Early on, stem cells commit to following one of two development pathways called "cell lines." These cell lines are the myeloid cell line and the lymphoid cell line.
The lymphoid cell line begins with a lymphoid stem cell or lymphoblast. As these stem cells divide and become more specialized in their function, they ultimately become blood cells, including:
Lymphoid lineage cells make up about 15% of the cells in healthy bone marrow. But in such conditions as acute lymphocytic leukemia (ALL) and chronic lymphocytic leukemia (CLL), it is the lymphoid cell line that is affected.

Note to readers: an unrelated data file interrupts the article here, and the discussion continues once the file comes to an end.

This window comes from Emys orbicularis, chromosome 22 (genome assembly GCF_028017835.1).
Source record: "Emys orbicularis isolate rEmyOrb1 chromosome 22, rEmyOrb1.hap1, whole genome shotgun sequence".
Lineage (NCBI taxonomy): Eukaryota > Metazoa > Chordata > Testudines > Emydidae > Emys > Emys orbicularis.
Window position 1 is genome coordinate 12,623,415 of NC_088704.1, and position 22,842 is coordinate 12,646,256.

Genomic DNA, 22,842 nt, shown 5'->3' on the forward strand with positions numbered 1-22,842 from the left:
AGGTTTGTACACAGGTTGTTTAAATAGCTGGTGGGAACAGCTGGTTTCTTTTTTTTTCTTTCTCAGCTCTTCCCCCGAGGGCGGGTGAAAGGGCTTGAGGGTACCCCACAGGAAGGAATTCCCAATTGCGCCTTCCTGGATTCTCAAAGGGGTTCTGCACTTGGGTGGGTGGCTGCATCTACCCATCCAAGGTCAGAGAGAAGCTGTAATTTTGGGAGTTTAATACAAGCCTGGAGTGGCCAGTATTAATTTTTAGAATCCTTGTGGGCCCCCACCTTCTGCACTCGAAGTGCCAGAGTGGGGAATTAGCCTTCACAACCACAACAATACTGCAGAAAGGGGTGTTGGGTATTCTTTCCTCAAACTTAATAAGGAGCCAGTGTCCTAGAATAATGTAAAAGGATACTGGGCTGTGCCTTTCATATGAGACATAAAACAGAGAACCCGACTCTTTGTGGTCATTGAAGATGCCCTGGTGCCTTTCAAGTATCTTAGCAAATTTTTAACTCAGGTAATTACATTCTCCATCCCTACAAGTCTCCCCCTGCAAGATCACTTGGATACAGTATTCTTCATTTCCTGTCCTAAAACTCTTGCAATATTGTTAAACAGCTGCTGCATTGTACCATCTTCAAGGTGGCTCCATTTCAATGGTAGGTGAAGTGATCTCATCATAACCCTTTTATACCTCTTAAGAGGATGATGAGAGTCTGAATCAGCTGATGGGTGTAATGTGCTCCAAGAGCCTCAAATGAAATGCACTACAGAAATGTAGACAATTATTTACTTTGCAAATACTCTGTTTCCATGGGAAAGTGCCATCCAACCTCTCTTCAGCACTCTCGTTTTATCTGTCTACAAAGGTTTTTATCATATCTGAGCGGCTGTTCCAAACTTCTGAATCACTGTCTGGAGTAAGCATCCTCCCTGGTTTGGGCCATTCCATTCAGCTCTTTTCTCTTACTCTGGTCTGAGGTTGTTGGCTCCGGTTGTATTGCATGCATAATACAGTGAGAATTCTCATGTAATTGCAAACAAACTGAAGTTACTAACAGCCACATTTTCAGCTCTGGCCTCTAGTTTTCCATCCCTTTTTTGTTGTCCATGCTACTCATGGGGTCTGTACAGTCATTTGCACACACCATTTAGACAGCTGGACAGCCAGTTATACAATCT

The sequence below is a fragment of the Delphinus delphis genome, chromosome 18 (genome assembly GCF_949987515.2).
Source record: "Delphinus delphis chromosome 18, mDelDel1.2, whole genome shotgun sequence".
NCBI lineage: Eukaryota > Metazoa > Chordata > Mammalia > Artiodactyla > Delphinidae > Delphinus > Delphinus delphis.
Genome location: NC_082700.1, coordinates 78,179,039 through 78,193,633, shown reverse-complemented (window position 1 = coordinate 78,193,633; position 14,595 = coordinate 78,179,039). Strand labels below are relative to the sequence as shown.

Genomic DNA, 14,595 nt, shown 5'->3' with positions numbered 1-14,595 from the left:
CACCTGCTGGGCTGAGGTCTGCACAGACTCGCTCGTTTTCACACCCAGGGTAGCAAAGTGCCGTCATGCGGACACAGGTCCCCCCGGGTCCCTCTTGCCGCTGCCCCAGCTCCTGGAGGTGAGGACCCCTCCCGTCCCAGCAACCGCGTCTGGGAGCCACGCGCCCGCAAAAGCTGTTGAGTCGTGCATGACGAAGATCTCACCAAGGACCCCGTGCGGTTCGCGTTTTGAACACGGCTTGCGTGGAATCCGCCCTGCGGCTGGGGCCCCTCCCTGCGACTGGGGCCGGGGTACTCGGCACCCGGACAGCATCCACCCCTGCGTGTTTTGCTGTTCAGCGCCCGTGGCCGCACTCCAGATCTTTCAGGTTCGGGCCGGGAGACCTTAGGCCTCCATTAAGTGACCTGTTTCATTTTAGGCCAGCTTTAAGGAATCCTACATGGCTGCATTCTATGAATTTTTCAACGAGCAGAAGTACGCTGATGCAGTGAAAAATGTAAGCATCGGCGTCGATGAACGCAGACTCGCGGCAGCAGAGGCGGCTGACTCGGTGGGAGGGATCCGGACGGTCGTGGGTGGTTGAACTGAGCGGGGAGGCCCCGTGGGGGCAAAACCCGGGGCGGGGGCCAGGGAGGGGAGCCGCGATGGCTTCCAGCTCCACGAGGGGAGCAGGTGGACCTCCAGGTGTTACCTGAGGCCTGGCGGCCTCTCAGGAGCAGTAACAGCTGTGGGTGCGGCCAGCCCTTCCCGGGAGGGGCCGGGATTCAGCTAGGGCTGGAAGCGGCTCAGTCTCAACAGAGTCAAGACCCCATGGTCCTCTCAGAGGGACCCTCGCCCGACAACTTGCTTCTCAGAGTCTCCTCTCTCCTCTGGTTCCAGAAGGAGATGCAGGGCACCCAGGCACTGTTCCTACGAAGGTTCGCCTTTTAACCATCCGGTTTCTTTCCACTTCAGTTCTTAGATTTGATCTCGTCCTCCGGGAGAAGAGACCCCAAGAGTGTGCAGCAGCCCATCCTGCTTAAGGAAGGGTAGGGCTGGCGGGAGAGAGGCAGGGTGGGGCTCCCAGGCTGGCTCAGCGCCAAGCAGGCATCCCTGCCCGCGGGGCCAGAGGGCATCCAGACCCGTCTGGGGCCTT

Williams, L. "Comprehensive Review of Hematopoiesis and Immunology: Implications for Hematopoietic Stem Cell Transplant Recipients" in Ezzone, S. (2004) Hematopoietic Stem Cell Transplantation: A Manual for Nursing Practice Oncology Nursing Society: Pittsburgh, PA (pp.1- 12)